Sway Wild is indie-folk duo, Dave McGraw & Mandy Fer, who have been joined by longtime friend Thom Lord, and make beautiful, lush sounds formed on a small island in the Salish Sea. The trio just released their self-titled debut album worldwide on September 13. Their songs feature a variety of sounds including rock, folk, pop, jazz, prog and funk, and features themes of happiness, grief and frustration.
At the heart of Sway Wild is Mandy Fer, who uses her Fender Stratocaster to infuse and create lead guitar pyrotechnics and chordal rhythms, using both at the same time for much of her performance(s). Fer demonstrates her extraordinary talent with several electric guitar solos on the group’s new record. The self-titled album was recorded in Portland, Oregon at The Hallowed Halls, a historic Carnegie Library, and engineered by Justin Phelps (Cake, Galactic & Bob Weir), with a variety of the band’s friends, featuring Birds of Chicago and Sean Hayes providing guest vocals, members of MarchFourth with a full horn section, and cellists Skip VonKuske (Portland Cello Project) and Anna Fritz. Anna Tivel is also a guest star on violin.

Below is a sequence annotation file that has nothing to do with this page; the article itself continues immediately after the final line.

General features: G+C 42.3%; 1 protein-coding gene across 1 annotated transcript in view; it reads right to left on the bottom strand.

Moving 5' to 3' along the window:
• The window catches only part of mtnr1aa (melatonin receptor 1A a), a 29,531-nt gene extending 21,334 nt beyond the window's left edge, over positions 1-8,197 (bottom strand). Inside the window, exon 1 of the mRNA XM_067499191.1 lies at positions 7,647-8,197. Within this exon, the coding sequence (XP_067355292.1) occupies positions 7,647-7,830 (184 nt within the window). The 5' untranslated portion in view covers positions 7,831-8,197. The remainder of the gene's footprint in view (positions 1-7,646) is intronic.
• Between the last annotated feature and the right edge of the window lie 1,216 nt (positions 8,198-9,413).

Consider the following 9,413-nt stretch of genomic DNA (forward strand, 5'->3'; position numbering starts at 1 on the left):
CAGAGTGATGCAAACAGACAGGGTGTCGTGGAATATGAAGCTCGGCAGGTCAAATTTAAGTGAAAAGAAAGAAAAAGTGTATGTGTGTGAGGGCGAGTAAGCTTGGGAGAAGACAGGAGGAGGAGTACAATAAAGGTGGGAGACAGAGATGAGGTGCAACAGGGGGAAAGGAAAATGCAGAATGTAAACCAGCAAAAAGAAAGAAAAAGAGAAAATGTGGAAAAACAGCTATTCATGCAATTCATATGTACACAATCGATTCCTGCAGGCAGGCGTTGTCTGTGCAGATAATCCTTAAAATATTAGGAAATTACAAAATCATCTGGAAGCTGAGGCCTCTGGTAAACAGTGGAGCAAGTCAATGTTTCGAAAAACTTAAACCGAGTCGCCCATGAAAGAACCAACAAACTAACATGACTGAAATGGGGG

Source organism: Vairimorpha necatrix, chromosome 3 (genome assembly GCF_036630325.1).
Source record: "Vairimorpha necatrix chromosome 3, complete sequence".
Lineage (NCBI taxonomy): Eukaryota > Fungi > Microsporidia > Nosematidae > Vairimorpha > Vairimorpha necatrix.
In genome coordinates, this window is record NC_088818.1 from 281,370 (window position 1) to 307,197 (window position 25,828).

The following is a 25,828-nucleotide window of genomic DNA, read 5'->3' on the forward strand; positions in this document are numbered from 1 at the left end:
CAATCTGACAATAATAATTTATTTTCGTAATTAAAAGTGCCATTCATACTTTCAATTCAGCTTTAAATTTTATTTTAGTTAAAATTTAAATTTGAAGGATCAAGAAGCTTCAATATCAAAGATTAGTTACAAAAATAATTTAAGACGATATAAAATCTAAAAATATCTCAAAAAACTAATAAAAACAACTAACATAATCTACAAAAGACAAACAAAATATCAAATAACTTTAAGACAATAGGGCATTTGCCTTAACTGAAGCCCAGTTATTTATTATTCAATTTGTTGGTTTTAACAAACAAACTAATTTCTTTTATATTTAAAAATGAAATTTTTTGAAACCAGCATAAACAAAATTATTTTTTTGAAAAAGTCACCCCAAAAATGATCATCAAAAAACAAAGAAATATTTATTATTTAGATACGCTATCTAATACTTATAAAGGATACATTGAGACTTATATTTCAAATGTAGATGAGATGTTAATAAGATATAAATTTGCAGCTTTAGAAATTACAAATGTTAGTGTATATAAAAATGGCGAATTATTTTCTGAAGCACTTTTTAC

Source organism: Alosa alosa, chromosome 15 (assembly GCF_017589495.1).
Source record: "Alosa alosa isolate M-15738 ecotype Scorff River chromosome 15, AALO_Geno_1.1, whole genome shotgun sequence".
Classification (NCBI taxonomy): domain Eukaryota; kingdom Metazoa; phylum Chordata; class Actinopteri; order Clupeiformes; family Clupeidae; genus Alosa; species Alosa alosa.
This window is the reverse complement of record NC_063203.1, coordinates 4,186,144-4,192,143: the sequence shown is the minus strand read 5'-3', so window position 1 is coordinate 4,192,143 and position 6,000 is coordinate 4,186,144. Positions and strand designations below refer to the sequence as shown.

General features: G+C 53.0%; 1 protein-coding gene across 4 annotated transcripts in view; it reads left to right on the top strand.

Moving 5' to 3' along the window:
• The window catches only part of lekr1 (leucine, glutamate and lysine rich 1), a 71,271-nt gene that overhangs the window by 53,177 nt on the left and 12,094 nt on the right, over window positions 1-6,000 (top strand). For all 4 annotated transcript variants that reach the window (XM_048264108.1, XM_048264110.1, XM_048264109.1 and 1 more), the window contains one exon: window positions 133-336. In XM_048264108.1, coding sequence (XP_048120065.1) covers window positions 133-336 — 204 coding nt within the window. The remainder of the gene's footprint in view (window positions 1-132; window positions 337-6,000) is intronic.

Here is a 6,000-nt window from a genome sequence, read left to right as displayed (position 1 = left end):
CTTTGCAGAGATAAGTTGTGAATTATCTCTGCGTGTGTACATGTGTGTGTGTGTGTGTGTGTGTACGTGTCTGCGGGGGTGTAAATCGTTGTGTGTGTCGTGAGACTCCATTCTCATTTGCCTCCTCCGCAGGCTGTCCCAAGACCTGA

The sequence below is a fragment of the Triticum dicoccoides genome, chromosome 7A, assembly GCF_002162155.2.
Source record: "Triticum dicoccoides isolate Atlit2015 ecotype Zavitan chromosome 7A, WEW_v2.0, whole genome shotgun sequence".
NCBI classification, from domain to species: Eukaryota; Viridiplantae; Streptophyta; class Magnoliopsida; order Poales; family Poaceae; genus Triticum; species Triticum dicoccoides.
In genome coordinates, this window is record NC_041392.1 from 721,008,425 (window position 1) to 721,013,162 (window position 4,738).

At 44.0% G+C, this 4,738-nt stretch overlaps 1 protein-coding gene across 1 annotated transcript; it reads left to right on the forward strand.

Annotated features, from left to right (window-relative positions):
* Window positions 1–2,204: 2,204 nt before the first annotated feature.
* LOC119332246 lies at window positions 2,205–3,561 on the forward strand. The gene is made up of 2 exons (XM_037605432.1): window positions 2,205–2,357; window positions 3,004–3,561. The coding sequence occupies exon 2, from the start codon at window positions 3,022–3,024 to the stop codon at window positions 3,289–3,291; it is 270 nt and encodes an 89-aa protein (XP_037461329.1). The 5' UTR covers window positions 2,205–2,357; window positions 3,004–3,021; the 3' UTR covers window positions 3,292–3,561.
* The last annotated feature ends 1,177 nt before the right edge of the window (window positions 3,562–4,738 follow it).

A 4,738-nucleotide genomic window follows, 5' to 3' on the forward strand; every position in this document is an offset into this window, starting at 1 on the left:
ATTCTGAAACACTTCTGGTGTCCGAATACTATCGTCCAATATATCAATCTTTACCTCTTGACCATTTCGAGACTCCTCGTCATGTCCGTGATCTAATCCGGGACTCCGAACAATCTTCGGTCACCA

Fer chatted with us about Sway Wild’s new album, its guitar-driven focus, her playing technique, guitar gear and much more.
Your guitar-focused, self-titled debut album is due out September 13. Was it intentional to have this album be guitar-focused?
This new record definitely focuses on the guitar quite a bit…we wanted the album to be a bit more groovin’/rockin’ than previous releases we’ve made, and I’ve been really enjoying digging in a bit more on the electric. I think the fact that I am a woman playing lead electric guitar is such a central part to what we’re doing with Sway Wild.
Your latest single “Chimney Fire” explores the creative spaces throughout San Juan Islands. Can you share the writing and recording process for your upcoming debut?